Researchers from the Liverpool School of Tropical Medicine (LSTM) Cochrane Infectious Diseases Group published two systematic reviews this week about the safety of mefloquine (Lariam) for preventing malaria in travellers.
“Mefloquine is at least as effective as other options” says Dr Tickell-Painter, the lead author on both papers, “but patients and policy-makers also need reliable information about common side-effects to make informed decisions’. Mefloquine has been linked with psychological side effects since its introduction in the 1980s, and the Cochrane review published on Monday now brings together over 50 randomized and non-randomized studies, enrolling over 1,000,000 people, and compares mefloquine with alternatives in common use.
“There is no doubt that mefloquine does cause more sleeplessness, abnormal dreams, anxiety and depressed mood than the alternatives” says Dr Tickell-Painter, “but the review clarifies that these are symptoms reported by people taking mefloquine and not formal psychiatric diagnoses. Serious side effects with mefloquine seem to be rare, less than 1% of users, and increases in formal diagnoses of depression and psychosis have not been seen in people returning from travel in any of the large database studies.”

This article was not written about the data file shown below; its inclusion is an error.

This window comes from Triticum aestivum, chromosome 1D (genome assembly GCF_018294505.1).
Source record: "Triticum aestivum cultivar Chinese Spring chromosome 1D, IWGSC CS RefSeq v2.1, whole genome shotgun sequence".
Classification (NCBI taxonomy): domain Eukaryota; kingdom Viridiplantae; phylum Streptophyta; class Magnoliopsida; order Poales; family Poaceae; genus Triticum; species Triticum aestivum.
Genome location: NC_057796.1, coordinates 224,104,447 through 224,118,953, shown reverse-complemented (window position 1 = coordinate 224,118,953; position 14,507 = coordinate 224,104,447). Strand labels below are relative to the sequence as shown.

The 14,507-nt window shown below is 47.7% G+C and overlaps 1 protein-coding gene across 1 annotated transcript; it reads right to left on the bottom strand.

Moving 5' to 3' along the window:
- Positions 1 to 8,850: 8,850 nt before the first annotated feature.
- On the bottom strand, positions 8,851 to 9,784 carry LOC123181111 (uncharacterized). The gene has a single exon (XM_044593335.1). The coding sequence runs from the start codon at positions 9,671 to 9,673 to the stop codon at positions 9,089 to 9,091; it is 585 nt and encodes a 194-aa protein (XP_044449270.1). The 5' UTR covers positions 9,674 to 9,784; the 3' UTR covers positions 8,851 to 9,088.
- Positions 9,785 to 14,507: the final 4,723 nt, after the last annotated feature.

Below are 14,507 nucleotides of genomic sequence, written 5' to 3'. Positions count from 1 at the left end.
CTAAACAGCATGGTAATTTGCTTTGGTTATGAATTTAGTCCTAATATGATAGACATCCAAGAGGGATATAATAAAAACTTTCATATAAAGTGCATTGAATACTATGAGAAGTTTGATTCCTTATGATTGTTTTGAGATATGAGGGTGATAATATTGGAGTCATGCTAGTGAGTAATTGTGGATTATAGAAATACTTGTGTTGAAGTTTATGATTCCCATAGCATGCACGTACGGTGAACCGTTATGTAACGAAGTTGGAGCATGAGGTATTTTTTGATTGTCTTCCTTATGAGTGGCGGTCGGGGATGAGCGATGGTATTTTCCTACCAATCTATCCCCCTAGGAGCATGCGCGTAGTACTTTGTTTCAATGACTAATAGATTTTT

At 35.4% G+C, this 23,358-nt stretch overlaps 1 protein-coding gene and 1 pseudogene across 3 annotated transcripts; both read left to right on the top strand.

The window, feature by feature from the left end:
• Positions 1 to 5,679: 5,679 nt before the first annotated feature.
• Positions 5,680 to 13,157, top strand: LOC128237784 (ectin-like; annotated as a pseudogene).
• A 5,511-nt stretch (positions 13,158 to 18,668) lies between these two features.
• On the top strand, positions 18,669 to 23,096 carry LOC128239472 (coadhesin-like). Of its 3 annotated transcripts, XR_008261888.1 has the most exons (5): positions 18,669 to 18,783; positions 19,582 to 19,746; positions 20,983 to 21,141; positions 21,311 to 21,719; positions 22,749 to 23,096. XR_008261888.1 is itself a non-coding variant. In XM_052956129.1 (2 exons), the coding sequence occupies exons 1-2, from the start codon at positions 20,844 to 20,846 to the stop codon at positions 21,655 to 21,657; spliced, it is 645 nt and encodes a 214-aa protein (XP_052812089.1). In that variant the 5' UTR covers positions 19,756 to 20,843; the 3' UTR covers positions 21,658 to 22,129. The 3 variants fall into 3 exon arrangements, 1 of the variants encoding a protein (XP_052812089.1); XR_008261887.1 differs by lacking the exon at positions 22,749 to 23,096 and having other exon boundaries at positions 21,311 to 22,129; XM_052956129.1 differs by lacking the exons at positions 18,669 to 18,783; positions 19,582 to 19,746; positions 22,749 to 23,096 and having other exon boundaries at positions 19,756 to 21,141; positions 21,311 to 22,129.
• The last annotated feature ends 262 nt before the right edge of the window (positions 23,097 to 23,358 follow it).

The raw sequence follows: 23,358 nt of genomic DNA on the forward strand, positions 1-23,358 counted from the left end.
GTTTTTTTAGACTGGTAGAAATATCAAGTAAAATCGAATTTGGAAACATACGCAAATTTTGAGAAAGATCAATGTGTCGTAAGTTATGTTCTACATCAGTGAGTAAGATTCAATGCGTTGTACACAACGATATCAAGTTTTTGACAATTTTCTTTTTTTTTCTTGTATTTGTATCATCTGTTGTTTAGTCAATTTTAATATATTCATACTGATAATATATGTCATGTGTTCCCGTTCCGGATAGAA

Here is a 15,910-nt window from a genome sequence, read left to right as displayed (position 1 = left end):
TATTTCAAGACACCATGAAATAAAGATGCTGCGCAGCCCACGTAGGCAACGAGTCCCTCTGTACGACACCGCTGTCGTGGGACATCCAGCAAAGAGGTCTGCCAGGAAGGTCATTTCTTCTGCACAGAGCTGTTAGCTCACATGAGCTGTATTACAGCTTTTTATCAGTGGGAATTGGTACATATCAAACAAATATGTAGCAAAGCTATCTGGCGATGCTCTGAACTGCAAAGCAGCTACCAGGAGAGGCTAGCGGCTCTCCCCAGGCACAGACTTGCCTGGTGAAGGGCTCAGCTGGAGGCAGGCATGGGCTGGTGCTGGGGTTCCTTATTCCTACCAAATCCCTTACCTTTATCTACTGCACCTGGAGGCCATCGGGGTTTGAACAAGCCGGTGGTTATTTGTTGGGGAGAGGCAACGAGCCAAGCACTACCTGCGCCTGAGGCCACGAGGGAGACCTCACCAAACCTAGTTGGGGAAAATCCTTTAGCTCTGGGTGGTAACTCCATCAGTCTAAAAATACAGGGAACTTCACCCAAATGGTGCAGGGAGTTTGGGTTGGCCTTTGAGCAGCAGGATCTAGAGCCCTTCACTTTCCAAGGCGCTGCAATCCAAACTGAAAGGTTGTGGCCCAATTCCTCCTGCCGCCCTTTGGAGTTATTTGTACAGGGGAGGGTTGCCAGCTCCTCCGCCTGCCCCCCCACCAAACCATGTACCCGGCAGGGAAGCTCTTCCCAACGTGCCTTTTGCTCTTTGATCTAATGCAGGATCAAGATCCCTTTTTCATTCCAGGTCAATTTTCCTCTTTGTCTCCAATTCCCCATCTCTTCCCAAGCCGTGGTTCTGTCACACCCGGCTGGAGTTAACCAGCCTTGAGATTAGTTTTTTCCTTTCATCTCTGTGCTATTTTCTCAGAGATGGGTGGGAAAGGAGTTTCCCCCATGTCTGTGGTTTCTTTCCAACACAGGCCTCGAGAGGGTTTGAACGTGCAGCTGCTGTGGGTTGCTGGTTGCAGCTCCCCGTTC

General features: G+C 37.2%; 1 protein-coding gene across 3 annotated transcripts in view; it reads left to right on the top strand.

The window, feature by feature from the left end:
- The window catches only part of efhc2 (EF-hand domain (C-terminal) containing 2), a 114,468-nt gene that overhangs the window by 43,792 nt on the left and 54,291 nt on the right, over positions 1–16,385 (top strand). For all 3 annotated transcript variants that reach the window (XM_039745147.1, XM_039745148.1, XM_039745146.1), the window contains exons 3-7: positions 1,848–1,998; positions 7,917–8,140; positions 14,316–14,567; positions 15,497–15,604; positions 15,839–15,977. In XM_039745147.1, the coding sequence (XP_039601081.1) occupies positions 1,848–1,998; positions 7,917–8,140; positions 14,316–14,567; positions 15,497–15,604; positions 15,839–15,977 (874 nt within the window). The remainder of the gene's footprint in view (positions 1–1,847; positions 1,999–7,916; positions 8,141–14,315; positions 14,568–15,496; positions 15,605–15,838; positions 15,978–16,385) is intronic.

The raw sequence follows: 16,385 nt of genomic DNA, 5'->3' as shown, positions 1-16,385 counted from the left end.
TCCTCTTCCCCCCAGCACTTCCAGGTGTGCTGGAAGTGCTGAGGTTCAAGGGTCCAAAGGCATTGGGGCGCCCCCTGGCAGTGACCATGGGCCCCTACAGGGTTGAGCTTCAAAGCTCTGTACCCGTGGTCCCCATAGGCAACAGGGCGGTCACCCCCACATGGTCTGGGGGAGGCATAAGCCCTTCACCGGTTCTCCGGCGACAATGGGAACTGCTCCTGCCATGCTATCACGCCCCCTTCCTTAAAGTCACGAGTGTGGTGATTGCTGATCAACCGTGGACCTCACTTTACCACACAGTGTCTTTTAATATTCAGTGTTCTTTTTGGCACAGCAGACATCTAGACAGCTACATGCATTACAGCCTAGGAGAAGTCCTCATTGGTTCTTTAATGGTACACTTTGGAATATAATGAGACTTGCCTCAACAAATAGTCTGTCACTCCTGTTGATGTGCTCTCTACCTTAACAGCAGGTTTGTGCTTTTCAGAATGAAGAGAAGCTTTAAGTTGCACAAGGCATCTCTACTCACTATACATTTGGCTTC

The researchers continued their investigation of the severity of these effects in their second paper published today in the journal Travel Medicine and Infectious Diseases. This paper used systematic methods to search for and appraise all case reports of deaths and attempted suicides associated with mefloquine. From 527 reports, the authors could only reliably attribute causality for one attempted suicide and a probable association for two deaths, which appeared to be atypical drug reactions. The authors considered all other reports of links unlikely or containing insufficient information to make a judgement.
“We hope that our review provides clarity in the debate about mefloquine” continued Dr Tickell-Painter, “and by providing more reliable estimates of the frequency and severity of common side effects, we can ensure proper informed discussions between doctors and patients about the relative merits of mefloquine, atovaquone-proguanil (Malarone), and doxycycline”
Tickell-Painter, Maya et al. Deaths and parasuicides associated with mefloquine chemoprophylaxis: A systematic review(link is external). Travel Medicine and Infectious Disease 2017 in press
Mefloquine for preventing malaria during travel to endemic areas. (link is external)Cochrane Database of Systematic Reviews 2017, Issue 10. Art. No.: CD006491. DOI:10.1002/14651858.CD006491.pub4., , , , .